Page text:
6

30

16

9

1

7

4

1

-

1992

90

8

9

23

56

10

9

-

3

4

3

1

1993

157

56

93

74

51

32

3

1

3

7

-

5

1994

14

39

8

10

51

34

6

-

9

6

3

3

1995

45

10

11

48

41

20

-

-

1

1

-

4

Monthly Trends in UFO Reports

The monthly breakdowns of reports during each year show slightly different patterns from those of previous years. In 1989, there was a significant increase in UFO reports in the late fall, with other months maintaining what appeared to be a fairly constant "normal" level of reports. 1990 saw two major increases in report numbers in two months: April and August. The "normal" level of monthly report numbers appeared to be constant in other months, with minor fluctuations. In 1991, reports peaked in August, but there was no single obvious trough.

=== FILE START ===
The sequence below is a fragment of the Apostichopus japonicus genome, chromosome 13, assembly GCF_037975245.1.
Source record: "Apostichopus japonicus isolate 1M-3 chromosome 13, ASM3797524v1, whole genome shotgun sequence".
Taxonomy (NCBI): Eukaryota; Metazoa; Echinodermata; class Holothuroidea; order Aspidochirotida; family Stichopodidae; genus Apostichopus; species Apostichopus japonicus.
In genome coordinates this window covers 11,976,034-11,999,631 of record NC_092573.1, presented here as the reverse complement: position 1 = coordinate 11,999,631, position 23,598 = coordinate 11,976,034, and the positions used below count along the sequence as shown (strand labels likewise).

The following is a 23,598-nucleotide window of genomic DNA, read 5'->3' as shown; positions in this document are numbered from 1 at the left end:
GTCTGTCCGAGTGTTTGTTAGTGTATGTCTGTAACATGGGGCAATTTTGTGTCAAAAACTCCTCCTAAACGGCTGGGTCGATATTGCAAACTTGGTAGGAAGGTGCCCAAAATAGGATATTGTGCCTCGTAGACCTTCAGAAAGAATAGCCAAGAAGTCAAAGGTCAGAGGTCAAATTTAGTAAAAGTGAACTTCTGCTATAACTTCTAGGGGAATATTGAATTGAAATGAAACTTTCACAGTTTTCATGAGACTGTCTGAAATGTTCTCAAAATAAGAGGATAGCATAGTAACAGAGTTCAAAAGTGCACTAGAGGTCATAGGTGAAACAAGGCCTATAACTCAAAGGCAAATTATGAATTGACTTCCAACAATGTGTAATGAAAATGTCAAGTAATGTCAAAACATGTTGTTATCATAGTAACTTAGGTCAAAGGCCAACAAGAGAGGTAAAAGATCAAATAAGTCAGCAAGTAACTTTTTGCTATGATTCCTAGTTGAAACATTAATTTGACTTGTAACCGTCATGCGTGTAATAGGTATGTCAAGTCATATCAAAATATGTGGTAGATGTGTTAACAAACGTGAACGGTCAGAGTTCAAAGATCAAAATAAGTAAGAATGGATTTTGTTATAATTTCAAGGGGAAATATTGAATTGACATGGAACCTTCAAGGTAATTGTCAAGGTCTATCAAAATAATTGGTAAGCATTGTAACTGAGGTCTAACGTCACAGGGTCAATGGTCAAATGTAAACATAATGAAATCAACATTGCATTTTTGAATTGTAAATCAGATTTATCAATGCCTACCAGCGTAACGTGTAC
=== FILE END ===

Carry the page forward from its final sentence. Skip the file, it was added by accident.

The 1992 breakdown again showed no clear peaks in monthly report numbers. This is most curious, because UFO reports often are thought to peak in summer and trough in winter, presumably due to the more pleasant observing conditions during the summer months, when more witnesses are outside. In 1993, the opposite of what is usually imagined was true: there were peaks in winter, and troughs in summer. The October 1993 peak is easily explained as due to the fireball. Even taking this into account, there were more cases in fall that year than in summer, and more in winter than spring and early fall. In 1994, there was a noticeable increase in UFO reports in the late spring and early summer, whereas in 1995, the peak months were in the late summer and early fall.